Mrs. Organic said...

Me too, Heff. Me too. Come on over, the guest room is ready. :)

Emily said...

I am constantly amazed by your strength, your perseverance, your faith. To be hit by those waves of depression and still be standing is a testament to how strong you really are.

No one has ever died from too much cereal--or Eggo waffles or mac and cheese. And yoga pants are pretty much the standard uniform during life's challenges.

Tebbs Family said...

Ty is so blessed to be your son. Can you imagine him with anyone else who would care for him as you do? I cant! just wish the blessings and pure joy of "later" could wash over you both now... You're an inspiration to us all, your writing is brilliant and this is a small (yet long) moment in the eternal plan.

Kim said...

Dang it! It's hard to get up and go on every day. Sometimes life just sucks and there's no other way to say it. However, you get up, keep going and do your very best and that's what you've been doing for so many years. I'm sure Ty recognizes that but can't tell you how much he loves you and how much he appreciates all you do for him. Just once you want a "normal" life for your kiddo, if there is such a thing. I hope on occasion you are getting some respite care, it's tough to be a care taker. Hang in there, wear your yoga pants with pride, enjoy your chocolate and Dr. Pepper. xoxo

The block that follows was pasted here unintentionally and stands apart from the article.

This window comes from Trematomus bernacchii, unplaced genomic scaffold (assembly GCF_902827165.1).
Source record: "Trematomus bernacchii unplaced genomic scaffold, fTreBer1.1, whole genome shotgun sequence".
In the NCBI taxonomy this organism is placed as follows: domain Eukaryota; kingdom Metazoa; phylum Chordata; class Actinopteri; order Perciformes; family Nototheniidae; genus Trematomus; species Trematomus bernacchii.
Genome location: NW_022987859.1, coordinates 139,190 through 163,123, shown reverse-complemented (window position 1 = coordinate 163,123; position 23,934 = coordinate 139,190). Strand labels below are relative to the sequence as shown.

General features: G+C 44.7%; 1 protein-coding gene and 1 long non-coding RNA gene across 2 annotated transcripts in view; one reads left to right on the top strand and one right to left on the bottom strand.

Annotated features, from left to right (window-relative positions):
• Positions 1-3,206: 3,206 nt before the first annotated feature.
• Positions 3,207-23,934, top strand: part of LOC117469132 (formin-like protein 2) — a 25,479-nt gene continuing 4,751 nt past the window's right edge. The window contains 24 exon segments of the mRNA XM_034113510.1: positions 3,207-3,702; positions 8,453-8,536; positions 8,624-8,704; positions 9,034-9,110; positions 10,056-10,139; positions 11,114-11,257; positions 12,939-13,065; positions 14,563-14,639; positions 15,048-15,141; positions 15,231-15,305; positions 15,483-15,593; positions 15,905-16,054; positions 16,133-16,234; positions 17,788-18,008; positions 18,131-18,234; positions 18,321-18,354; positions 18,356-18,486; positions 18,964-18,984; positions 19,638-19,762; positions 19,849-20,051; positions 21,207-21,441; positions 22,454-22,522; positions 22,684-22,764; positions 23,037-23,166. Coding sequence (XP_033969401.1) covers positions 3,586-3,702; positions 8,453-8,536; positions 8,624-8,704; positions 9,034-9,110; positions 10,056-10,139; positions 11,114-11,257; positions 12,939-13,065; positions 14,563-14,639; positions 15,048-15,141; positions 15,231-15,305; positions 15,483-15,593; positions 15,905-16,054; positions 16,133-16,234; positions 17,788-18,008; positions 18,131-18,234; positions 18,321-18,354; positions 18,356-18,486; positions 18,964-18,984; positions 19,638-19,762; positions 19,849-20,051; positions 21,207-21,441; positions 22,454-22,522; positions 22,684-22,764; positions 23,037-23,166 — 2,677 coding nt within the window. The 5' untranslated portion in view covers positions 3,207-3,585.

Mrs. Organic said...

Thanks Emily (and now I also have a couple more ideas to add to my dinner line-up). I don't feel strong, but I guess that's the point-sometimes we don't, but we wash our hair, put on clean undies and....well, it's a starting point.

Mrs. Organic said...

I can't wait for those "later"moments, either. There are many conversations I look forward to and mostly just standing and looking up at his face and of course, having a good old-fashioned foot race at which he will soundly trounce me.

Mrs. Organic said...